Vital would coax Gordon and former Badgers wide receiver Kenzel Doe into trips to the driving range “to get them to like the game more, so they would play with me. Even though they’re great athletes, they struggled with it, but we had fun.”

What wasn’t fun, Vital says, was the reaction he got when he showed up at his father-in-law’s country club with Jordan golf cleats. “On the course, I saw the way his friends were looking at me. You don’t know what that feeling is until you’ve felt it … Wearing my Jordans, my hoodies and my hats, things like that—certain golf courses, they just don’t accept that, which I think is ridiculous.”

By 2019, Vital decided to apply his business degree and entrepreneurial instincts to the problem. He looked at how people had built successful companies and brands by making video games cool, like Faze Clan and 100 Thieves. “I thought we could do this with golf and have a real social impact,” he explains.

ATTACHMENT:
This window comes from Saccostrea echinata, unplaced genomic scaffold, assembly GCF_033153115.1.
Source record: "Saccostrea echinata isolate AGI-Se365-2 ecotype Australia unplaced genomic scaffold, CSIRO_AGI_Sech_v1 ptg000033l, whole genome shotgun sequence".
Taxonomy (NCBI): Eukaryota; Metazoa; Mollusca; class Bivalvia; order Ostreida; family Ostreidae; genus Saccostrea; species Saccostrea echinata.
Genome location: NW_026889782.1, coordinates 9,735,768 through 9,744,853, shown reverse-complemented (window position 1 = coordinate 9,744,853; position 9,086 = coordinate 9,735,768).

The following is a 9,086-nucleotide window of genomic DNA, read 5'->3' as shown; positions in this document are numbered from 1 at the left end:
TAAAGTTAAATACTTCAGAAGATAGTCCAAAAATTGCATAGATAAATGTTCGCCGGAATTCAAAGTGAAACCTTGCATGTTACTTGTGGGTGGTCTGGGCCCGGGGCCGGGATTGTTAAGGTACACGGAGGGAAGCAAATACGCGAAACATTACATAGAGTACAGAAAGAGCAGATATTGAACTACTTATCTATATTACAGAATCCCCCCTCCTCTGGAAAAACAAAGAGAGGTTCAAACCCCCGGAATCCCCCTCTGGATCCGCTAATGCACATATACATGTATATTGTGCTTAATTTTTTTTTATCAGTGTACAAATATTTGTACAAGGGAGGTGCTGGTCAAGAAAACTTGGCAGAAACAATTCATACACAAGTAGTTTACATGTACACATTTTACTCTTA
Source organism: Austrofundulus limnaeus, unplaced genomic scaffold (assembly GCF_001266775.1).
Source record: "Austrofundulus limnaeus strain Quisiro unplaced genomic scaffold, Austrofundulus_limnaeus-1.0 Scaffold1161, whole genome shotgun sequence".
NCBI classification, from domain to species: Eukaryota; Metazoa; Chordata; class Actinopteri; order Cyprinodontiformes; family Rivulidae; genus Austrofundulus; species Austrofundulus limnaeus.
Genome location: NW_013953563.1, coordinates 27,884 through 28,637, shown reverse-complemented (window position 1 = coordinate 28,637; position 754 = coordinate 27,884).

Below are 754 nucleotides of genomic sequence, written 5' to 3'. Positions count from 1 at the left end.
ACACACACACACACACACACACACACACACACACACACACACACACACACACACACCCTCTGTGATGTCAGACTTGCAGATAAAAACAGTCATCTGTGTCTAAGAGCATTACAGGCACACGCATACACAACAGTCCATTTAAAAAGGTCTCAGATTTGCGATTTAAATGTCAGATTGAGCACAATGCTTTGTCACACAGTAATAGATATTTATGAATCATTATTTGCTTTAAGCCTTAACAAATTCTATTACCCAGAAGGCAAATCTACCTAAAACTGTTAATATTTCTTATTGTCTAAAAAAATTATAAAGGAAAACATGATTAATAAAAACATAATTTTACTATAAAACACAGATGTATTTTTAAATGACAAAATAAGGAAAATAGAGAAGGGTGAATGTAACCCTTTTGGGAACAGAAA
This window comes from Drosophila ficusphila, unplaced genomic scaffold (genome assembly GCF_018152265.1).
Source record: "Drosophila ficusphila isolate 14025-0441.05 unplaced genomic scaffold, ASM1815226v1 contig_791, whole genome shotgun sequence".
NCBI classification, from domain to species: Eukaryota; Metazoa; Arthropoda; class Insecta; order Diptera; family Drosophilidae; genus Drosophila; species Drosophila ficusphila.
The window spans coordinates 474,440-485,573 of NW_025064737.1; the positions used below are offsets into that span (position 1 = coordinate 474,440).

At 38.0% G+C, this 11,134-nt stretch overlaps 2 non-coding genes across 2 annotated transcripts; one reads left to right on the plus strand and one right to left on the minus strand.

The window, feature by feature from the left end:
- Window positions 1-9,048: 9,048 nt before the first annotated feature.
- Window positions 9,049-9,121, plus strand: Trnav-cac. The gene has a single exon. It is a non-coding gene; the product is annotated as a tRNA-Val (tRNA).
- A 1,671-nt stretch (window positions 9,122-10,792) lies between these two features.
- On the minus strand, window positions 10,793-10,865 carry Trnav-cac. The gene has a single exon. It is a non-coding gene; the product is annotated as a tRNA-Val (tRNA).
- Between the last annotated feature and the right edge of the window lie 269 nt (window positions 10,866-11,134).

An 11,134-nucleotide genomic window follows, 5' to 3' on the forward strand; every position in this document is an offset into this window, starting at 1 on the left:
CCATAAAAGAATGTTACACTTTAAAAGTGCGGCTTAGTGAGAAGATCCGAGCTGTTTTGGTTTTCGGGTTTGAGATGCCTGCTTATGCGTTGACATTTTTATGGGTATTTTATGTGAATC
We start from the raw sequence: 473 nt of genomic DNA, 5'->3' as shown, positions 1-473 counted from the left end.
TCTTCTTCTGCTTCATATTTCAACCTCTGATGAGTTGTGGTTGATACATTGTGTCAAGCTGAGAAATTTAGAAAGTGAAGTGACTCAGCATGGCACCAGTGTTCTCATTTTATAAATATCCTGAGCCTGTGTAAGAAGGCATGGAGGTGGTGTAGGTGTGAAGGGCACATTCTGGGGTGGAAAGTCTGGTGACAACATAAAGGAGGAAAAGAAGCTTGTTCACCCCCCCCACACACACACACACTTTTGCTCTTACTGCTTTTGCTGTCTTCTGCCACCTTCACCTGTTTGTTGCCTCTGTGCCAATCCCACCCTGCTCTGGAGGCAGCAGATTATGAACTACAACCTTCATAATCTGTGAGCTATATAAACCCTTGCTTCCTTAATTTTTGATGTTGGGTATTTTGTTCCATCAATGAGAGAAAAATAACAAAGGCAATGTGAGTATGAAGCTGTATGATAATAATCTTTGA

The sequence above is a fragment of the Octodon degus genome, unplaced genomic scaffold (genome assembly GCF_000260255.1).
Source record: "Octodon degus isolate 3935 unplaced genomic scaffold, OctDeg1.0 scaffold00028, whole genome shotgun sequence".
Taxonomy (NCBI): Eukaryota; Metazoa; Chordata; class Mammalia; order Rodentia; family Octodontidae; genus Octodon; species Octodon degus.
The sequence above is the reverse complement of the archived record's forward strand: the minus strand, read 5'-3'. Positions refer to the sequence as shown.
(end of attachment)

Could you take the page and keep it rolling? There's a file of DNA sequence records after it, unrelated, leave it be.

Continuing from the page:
That impact got a boost from the following year’s protests over the high-profile police killings of numerous people of color—as well as the shooting of Jacob Blake in Kenosha and the ensuing riots that left two dead.

Melvin Gordon. Photo by Jamie Schwaberow/Clarkson Creative Photography

As the Black Lives Matter movement gained traction, the PGA TOUR, PGA of America and USGA prioritized diversity and inclusion. The developmental APGA Tour generated attention and major sponsors, and Roger Steele, an outspoken African American golf content creator, became such a social-media phenomenon that Callaway Golf gave him his own biweekly show and CBS hired him as part of its 2022 PGA Championship coverage.

Against that backdrop, in 2021 Vital, Gordon, Doe and seven other former Badgers—Hugs Etienne, Darius Feaster, Darius Hillary, Tanner McEvoy, Dare Ogunbowale, Austin Traylor and Robert Wheelwright—partnered to form the Vibez Golf Club. Each member has a specific job and title: For example, Gordon is director of social media; Vital is CEO; he shares the marketing leadership with Hillary, a fellow biz-school alum who serves as the CFO.